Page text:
• The company assignment of Guards, 1 Mot. Rifle, 2 Mot. Rifle will always be maintained.
  • OPFOR RPG type is RPG-7L.

ARTY support:
1 ARTILLERY COMPANY (Artillery) of 12 2S1 self propelled guns (2 batteries of 6) are present on them map from the start, which represent OPFOR's artillery support, which is capable of firing HE and smoke. Once all 2S1s are lost, no more artillery is available.
  • Unlike BLUEFOR, OPFOR is not limited to calling artillery with FO vehicles only, OPFOR's limitation is that their artillery is on map and can be destroyed (their artillery easier to coordinate but vulnerable).

AIR support:
Airstrikes are available at start and remain available as long as both airfields are under friendly control. Once ONE airfield is lost, airstrike capability is also lost. ENY airstrikes are not present at start due to OPFOR SAM protection but they will gain airstrikes once OPFOR's SAM sites are reduced. Starting on the second day, each morning Mi-24 Hind E support becomes available, 1 veh for each airfield under friendly control (with NO troops assigned to it).
  • There can only be a maximum of 2 attack helicopters available at any one time; no record is kept of surplus/excess.

Determination of Front Line Trace, Deployment Zones, and Objective Ownership

Front Line Trace Determination

The underlying condition in regards to front line trace and objective ownership is that no terrain changes ownership unless the opposing side specifically pushes forward in that area with a CO in the vicinity. In this way, both sides can use forces to screen a flank and not need to keep a CO vehicle in the area to retain front line ownership, unless of course the enemy pushes a CO forward in that flank. In the case of the latter, the opposing side would need to match that CO with a CO of their own in that sector (or keep the enemy CO from moving forward), in order to keep the enemy from pushing the front line forward in that area.

Summarized

The summarized version of how the front line trace is calculated is this:

All COs project a "zone of control" (ZOC) and this zone of control is what determines the front line's location. Actual CO units project large ZOCs, while CO equivalents (their temporary replacements) project small ZOCs (1/2 the actual CO unit's normal size). The front line trace is carefully determined at the end of each scenario by a complex procedure of plotting circles which represent ZOCs, along with plotting lines, all of which are based around CO or CO equivalent vehicle ending locations. Their relation to each other on opposing sides is then compared, along with their relation to the old front line positions. An actual front line trace line (gray dashed line) is plotted when the ZOCs and ZOC connecting lines of opposing sides overlap, and then a 500m neutral/buffer zone is established on either side of this to from the final "new" front line trace for the next scenario. In cases where two opposing CO ZOCs overlap, any infantry units in the overlapping area will help override the median line split (in other words, infantry can help influence the front line trace where two opposing CO ZOCs are overlapping). Where where both sides have infantry they will cancel each other out to a average depth.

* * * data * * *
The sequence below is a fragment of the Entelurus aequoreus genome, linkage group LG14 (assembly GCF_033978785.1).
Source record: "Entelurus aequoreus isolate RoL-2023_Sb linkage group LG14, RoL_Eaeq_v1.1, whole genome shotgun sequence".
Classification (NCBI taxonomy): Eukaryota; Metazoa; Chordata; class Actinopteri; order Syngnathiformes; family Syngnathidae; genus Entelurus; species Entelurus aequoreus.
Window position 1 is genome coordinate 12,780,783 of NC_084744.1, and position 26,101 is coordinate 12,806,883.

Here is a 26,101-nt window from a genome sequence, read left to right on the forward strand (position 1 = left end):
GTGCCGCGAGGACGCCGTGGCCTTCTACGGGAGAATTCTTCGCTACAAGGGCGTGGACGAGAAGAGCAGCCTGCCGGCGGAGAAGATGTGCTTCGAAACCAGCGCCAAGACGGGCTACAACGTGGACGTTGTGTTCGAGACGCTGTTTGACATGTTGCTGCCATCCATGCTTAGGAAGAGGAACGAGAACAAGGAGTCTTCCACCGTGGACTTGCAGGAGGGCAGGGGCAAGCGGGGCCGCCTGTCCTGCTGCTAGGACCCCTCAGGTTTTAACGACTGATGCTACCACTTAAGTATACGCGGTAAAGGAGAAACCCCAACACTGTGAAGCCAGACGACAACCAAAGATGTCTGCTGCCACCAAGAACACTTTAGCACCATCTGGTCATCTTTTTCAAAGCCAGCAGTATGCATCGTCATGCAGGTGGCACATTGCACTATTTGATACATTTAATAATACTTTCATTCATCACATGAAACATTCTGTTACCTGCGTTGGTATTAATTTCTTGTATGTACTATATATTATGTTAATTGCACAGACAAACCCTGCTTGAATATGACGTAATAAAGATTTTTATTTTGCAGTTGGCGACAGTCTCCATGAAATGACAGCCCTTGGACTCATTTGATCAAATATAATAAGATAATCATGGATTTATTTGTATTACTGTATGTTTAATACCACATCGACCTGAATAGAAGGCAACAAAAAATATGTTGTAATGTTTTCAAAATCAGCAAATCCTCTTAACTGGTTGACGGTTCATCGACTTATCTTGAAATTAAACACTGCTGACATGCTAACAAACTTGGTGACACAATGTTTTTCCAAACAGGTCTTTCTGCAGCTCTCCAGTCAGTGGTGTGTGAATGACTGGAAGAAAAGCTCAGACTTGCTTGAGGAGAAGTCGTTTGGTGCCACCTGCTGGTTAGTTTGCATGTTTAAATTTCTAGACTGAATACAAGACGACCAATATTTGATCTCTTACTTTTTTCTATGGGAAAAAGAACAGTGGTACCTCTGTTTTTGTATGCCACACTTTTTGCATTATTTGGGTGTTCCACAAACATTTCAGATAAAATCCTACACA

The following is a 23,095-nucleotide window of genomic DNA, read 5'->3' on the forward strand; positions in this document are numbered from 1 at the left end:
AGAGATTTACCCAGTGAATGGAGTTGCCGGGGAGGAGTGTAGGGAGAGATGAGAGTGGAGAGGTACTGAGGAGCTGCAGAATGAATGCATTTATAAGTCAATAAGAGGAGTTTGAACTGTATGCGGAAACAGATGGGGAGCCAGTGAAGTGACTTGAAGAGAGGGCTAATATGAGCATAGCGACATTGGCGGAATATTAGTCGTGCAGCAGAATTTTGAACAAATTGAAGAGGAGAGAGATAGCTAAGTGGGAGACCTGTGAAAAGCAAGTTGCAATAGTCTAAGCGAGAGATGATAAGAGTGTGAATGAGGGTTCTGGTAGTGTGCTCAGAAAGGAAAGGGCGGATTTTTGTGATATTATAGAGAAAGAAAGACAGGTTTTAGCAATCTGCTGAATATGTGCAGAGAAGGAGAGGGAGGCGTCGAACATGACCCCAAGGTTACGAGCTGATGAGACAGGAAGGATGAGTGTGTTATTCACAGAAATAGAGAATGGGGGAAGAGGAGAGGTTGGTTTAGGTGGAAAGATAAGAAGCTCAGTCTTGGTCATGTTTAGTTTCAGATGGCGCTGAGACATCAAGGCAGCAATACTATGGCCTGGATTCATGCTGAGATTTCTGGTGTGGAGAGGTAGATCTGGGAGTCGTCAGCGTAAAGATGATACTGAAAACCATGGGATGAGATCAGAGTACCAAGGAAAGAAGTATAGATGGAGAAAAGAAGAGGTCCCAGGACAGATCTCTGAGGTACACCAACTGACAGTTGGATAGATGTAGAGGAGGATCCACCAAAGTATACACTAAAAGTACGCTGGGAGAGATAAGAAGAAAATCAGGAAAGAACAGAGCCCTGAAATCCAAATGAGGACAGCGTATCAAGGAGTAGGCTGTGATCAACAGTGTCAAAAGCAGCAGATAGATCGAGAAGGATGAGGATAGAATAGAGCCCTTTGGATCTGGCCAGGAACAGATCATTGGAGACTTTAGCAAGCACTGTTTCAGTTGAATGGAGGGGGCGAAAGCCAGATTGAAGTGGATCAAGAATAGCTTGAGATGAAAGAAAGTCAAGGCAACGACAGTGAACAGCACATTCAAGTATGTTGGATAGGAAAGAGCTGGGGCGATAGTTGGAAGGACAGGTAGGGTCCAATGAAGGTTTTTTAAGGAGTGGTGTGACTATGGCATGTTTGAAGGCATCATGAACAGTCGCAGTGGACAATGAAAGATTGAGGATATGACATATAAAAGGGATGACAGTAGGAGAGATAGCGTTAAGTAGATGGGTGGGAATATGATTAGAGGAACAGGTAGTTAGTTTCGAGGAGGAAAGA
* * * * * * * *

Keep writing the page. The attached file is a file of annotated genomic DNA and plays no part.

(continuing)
• At a minimum, all you really need to know about how the front line trace is determined is that COs play the main factor in its determination as a method to ensure that they remain close to, but not necessarily in the middle of, the front line of fighting. Infantry play a secondary factor in the determination in contested zones.
Full Procedure (v2)

The actual procedure is complicated. Should you wish to know the full procedure, it consists of the following step by step process in sequence:

An example of how the process of the front line trace is established between scenarios. (v1)
(Step 1 - Establishing the old front line) The front line trace line (dashed gray line) is changed to a solid line for reference purpose (it will get removed later).
  • NOTE: The front line trace in the first scenario is the shore of the island.
(Step 2 - BLUEFOR ZOC determination) BLUEFOR's CO locations (or CO equivalent in the absence of a CO) are marked by blue color circles which are centered on each BLUEFOR CO's ending position (the center of the circle is the CO's position). The radius of the circle for ACTUAL CO UNITS is exactly 2km, and for CO EQUIVALENT units it is exactly 1km.
  • The CO and CO equivalent rings are referred to as "zones of control" (ZOC).
(Step 3 - OPFOR ZOC determination) The procedure in step 2 is repeated for OPFOR's CO locations. OPFOR's ZOCs are then copied over to the blue side too help determine contested areas and actual front line trace.
(Step 4 - Contested areas, median line) In areas where a red or blue circle (ZOC) overlaps or protrudes beyond the original/previous front line trace black line, then the front line WILL be altered. If this is the case, a black "median line" is plotted down the center of where opposing ZOCs lines overlap. However, if infantry of either side are present where red and blue circle (ZOC) overlap, those infantry will override the median line's position; the line will instead be drawn where troops are positioned and intermixed opposing troops will cancel each other out to an average depth.